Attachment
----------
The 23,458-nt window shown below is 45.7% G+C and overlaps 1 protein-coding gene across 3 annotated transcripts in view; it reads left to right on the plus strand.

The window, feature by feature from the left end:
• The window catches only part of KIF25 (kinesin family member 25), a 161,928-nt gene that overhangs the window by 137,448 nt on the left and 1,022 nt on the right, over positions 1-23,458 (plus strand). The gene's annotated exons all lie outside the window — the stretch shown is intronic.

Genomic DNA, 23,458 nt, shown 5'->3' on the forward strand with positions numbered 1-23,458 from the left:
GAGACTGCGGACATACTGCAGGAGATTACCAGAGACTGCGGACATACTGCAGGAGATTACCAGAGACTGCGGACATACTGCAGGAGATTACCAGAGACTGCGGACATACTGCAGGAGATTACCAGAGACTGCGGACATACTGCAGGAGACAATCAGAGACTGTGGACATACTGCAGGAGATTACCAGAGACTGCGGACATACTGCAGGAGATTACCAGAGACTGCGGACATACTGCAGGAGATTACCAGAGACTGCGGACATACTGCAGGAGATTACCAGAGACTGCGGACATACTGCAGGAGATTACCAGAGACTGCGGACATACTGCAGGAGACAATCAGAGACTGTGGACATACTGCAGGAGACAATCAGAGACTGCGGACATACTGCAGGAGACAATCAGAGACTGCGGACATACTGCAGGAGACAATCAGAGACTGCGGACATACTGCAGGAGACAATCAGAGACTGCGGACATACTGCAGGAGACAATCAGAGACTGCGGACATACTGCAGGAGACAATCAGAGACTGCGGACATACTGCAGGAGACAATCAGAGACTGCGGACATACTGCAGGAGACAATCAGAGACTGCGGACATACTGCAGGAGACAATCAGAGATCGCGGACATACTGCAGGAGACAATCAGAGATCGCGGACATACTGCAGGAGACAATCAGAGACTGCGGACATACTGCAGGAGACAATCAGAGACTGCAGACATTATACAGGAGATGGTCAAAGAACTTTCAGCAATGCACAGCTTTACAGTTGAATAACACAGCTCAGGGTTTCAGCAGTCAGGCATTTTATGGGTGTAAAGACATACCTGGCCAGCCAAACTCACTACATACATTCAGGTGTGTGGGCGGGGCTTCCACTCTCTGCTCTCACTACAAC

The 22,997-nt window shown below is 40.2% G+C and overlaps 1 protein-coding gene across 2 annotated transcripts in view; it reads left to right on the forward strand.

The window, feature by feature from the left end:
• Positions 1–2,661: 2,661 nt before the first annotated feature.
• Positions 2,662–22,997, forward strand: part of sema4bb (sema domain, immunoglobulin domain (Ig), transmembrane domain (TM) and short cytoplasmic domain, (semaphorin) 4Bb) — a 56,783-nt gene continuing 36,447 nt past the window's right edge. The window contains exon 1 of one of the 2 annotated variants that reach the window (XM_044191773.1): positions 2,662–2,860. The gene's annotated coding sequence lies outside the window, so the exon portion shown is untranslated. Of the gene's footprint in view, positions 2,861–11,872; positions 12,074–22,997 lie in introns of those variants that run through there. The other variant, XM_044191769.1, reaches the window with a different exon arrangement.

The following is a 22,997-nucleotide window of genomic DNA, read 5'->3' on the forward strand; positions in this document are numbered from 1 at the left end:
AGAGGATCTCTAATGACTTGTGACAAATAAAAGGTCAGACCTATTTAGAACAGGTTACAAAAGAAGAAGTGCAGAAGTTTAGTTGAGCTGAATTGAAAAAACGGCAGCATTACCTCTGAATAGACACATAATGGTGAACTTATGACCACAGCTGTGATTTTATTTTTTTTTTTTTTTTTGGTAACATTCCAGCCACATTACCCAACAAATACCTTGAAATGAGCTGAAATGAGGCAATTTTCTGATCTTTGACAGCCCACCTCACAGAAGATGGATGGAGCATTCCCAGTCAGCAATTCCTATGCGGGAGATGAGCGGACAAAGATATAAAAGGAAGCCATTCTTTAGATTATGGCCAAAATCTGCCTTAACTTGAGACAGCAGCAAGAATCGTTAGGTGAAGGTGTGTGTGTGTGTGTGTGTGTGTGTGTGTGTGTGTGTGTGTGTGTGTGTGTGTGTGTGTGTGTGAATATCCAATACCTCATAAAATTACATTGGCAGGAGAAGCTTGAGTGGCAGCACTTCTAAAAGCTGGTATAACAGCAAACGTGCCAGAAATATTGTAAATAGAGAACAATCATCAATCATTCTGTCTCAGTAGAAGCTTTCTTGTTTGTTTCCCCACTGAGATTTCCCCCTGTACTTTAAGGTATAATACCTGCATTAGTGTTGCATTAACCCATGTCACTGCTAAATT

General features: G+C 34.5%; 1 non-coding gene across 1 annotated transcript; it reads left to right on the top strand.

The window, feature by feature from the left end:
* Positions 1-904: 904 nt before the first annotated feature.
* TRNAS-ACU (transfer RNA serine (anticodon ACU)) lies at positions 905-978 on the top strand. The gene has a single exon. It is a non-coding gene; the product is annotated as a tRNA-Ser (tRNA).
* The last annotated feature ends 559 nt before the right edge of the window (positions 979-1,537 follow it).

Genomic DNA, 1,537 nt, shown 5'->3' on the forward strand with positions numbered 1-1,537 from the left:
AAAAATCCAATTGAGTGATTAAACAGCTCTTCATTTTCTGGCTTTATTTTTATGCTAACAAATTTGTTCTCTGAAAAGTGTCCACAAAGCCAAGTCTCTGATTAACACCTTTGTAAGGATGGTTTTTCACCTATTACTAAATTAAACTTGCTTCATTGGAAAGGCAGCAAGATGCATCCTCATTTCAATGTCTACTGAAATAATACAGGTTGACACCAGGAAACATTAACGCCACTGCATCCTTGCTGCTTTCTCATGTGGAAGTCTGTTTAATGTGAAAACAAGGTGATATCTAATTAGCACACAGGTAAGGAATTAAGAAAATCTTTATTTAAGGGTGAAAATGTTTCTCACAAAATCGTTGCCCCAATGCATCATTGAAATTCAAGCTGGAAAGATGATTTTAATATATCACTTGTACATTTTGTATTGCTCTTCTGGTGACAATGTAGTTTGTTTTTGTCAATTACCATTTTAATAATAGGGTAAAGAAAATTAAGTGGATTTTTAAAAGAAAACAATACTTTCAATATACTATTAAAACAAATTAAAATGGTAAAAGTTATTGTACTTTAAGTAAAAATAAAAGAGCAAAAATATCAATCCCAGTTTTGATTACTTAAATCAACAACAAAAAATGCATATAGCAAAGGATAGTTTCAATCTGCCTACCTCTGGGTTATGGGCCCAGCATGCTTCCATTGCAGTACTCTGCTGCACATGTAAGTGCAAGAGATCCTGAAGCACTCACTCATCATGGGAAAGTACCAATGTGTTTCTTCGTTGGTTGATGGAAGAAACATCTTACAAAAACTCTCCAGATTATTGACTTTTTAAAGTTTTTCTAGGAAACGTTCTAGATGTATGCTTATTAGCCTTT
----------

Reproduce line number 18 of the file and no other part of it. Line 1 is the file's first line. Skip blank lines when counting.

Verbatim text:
AAAAATCCAATTGAGTGATTAAACAGCTCTTCATTTTCTGGCTTTATTTTTATGCTAACAAATTTGTTCTCTGAAAAGTGTCCACAAAGCCAAGTCTCTGATTAACACCTTTGTAAGGATGGTTTTTCACCTATTACTAAATTAAACTTGCTTCATTGGAAAGGCAGCAAGATGCATCCTCATTTCAATGTCTACTGAAATAATACAGGTTGACACCAGGAAACATTAACGCCACTGCATCCTTGCTGCTTTCTCATGTGGAAGTCTGTTTAATGTGAAAACAAGGTGATATCTAATTAGCACACAGGTAAGGAATTAAGAAAATCTTTATTTAAGGGTGAAAATGTTTCTCACAAAATCGTTGCCCCAATGCATCATTGAAATTCAAGCTGGAAAGATGATTTTAATATATCACTTGTACATTTTGTATTGCTCTTCTGGTGACAATGTAGTTTGTTTTTGTCAATTACCATTTTAATAATAGGGTAAAGAAAATTAAGTGGATTTTTAAAAGAAAACAATACTTTCAATATACTATTAAAACAAATTAAAATGGTAAAAGTTATTGTACTTTAAGTAAAAATAAAAGAGCAAAAATATCAATCCCAGTTTTGATTACTTAAATCAACAACAAAAAATGCATATAGCAAAGGATAGTTTCAATCTGCCTACCTCTGGGTTATGGGCCCAGCATGCTTCCATTGCAGTACTCTGCTGCACATGTAAGTGCAAGAGATCCTGAAGCACTCACTCATCATGGGAAAGTACCAATGTGTTTCTTCGTTGGTTGATGGAAGAAACATCTTACAAAAACTCTCCAGATTATTGACTTTTTAAAGTTTTTCTAGGAAACGTTCTAGATGTATGCTTATTAGCCTTT